Le Franc / La Petite Vendeuse du Soleil Review

Le Franc (the Franc) opens on the room of Marigo, a player of congoma, His beloved instrument, a hybrid between a drum and a kalimba, is however no longer by his side but in his landlady’s posession for non-payment of rent… With no means of survival left, Marigo sets off for the centre of Dakar and decides to spend his money on a lottery ticket… With a strange mix of dream sequences and reality, Le Franc works effectively as a short piece – the lively cinematography makes an excellent use of strange angles and facial close-ups to enhance the storyline whilst the natural African acting ability is put to great use by the cast. Although Diop-Mambety adds a resolutely optimistic note to this film, but with the characters frenetic lust for an easy way out of his situation, you can feel the artist’s caveat throughout.

La Petite Vendeuse du Soleil (the Girl who sold the Sun) follows the life of a young girl who moves from her village to Dakar - having permanently lost the use of one of her legs, the only job she can do, is beg on the streets. One day however she sees boys selling Le Soleil, a national newspaper. Although no girls do that job, she manages to convince those in charge to give her a try… But can she survive in a cut-throat world where only aggression pays off? Offering a loving vision of modern day Dakar, Diop-Mambety takes us through all of the highs and lows of the sprawling city. His gentle, tender touch is evident but the tone doesn’t become sickly sweet with the film ending as realistically as it honestly could.

Djibril Diop-Mambety only managed to make 2 feature length films and a handful of shorts in his lifetime. The making of Hyenas, his second feature film, was so chaotic that he decided that his next project would be made up of three independent short films – the common theme to the three films was the power of money amongst the Senegalese “petites gens” (lit. small people) – an affectionate term for the lower classes. His premature death in 1998 curtailed all these plans, with the editing of La Petite Vendeuse… being finished without him. His avant-garde style made him one of the most influential African filmmakers of his generation but his meagre output is sadly representative of the underfunding of the continent’s cinema…

The DVD:

The image: Seemingly somewhere between 1.66 and 1.75, the image quality varies between the two films. The first is quite sombre and seems to have been filmed through a badly positioned filter causing some form of anti-aliasing throughout the film (like dust from an imaginary wind). Whether this was a defect from the source material or not, is impossible to ascertain but bar that problem the transfer is acceptable with a relatively clean master (occasional flecks and spots do appear). The colours are somewhat muted and the overall image seems rather dark although that could have been intentional.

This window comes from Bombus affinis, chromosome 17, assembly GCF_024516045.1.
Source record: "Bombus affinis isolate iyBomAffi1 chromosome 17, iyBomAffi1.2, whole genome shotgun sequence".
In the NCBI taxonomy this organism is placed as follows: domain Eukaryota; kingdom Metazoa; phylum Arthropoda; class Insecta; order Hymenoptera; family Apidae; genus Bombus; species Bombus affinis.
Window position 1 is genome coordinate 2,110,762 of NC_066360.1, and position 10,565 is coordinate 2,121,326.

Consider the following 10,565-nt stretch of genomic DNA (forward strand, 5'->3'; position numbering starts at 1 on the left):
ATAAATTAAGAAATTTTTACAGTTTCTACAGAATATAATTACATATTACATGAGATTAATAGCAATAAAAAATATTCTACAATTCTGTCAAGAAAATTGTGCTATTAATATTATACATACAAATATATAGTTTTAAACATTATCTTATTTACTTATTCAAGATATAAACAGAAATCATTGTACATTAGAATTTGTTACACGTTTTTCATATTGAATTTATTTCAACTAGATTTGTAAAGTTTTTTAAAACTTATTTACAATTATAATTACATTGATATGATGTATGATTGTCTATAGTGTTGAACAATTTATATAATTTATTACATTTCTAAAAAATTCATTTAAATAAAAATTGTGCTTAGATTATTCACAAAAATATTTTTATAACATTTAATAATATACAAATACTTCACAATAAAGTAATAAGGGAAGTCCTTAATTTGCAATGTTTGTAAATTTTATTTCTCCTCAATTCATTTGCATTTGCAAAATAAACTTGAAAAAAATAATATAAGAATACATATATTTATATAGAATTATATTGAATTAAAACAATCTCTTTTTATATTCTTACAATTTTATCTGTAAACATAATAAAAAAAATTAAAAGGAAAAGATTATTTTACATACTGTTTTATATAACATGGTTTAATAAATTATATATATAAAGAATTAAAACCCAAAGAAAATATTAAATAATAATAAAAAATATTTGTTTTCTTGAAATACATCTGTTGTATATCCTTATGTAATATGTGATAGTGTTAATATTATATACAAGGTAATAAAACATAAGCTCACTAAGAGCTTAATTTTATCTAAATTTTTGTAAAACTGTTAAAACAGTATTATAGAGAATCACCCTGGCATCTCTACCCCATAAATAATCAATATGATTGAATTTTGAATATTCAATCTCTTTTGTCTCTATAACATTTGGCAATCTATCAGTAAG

The second film is a great improvement on the first film with vibrant colours and the disappearance of the filter problem… The image is also notably brighter than the first and, despite showing the same limited print damage, gives off a better global impression despite no anamorphic enhancement being used.
Despite the criticisms made above, the image is more than watchable and you may not even notice the filter problem. Given the difficulty of sourcing decent masters, M3M have done a very good job under these circumstances.

The sound and subtitles:The original soundtrack in Stereo Wolof is sensibly the only option available – there are optional subtitles in English, French and Spanish but these have to be selected before playing the film and cannot be changed on the fly. The sound is pretty basic stereo but the mix of voices and music is effectively done.

The menus:With music from the films playing in the background, the menu is basic but includes some rare artwork from the director himself…

The extras:The following are solely in FrenchA detailed filmography is included as well as a bizarre 10 minute long interview-cum-masterclass from Diop-Mambety. It’s unclear whether he’s completely smashed or having a mystical experience but the initial lesson in film making (“close your eyes – see the lights there – watch them become characters – now you have your film!”) is thankfully abandoned for an excellent exposition of the 3 films that he hoped would make up the trilogy…
Finally an excellent booklet about the director comes in the DVD box. Clocking in at almost 70 pages long this is much more than your average folded sheet – but it is only in French. The booklet features film reviews, a biography, an interview with Idrissa Ouedraogo, exclusive artwork and loads more. An excellent extra but of little use unless you have good French…

Conclusions:This was M3M’s first release on DVD and is an excellent first effort for a company that seeks to release African films to a wider audience. For those interested in World cinema this is definitely worth investigating and can be ordered either via M3M or Cinéstore. Their subsequent release Tilaï also comes highly recommended and can also be ordered from the same sources.

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